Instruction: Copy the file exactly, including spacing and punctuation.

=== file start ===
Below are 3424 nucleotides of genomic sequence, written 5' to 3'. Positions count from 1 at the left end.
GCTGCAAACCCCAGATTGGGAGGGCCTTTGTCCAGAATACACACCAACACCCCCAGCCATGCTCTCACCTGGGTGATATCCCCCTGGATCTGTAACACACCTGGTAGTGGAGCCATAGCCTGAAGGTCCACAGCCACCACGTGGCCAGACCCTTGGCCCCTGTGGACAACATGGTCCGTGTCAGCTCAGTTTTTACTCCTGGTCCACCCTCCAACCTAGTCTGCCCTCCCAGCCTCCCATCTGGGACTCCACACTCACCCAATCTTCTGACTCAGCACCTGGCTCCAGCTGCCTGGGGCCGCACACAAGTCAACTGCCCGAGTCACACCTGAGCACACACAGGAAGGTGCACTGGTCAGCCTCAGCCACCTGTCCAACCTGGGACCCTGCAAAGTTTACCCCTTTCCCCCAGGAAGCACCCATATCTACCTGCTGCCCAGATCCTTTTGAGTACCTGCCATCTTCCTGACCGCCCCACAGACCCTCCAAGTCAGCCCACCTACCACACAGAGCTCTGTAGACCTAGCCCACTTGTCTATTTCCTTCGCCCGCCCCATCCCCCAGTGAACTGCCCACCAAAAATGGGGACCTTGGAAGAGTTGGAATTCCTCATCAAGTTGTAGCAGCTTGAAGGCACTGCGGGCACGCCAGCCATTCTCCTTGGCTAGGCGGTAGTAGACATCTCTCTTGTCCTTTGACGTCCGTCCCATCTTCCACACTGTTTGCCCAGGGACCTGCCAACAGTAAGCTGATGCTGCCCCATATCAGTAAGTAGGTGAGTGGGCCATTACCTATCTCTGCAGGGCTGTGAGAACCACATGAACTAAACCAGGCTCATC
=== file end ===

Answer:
Below are 3424 nucleotides of genomic sequence, written 5' to 3'. Positions count from 1 at the left end.
GCTGCAAACCCCAGATTGGGAGGGCCTTTGTCCAGAATACACACCAACACCCCCAGCCATGCTCTCACCTGGGTGATATCCCCCTGGATCTGTAACACACCTGGTAGTGGAGCCATAGCCTGAAGGTCCACAGCCACCACGTGGCCAGACCCTTGGCCCCTGTGGACAACATGGTCCGTGTCAGCTCAGTTTTTACTCCTGGTCCACCCTCCAACCTAGTCTGCCCTCCCAGCCTCCCATCTGGGACTCCACACTCACCCAATCTTCTGACTCAGCACCTGGCTCCAGCTGCCTGGGGCCGCACACAAGTCAACTGCCCGAGTCACACCTGAGCACACACAGGAAGGTGCACTGGTCAGCCTCAGCCACCTGTCCAACCTGGGACCCTGCAAAGTTTACCCCTTTCCCCCAGGAAGCACCCATATCTACCTGCTGCCCAGATCCTTTTGAGTACCTGCCATCTTCCTGACCGCCCCACAGACCCTCCAAGTCAGCCCACCTACCACACAGAGCTCTGTAGACCTAGCCCACTTGTCTATTTCCTTCGCCCGCCCCATCCCCCAGTGAACTGCCCACCAAAAATGGGGACCTTGGAAGAGTTGGAATTCCTCATCAAGTTGTAGCAGCTTGAAGGCACTGCGGGCACGCCAGCCATTCTCCTTGGCTAGGCGGTAGTAGACATCTCTCTTGTCCTTTGACGTCCGTCCCATCTTCCACACTGTTTGCCCAGGGACCTGCCAACAGTAAGCTGATGCTGCCCCATATCAGTAAGTAGGTGAGTGGGCCATTACCTATCTCTGCAGGGCTGTGAGAACCACATGAACTAAACCAGGCTCATC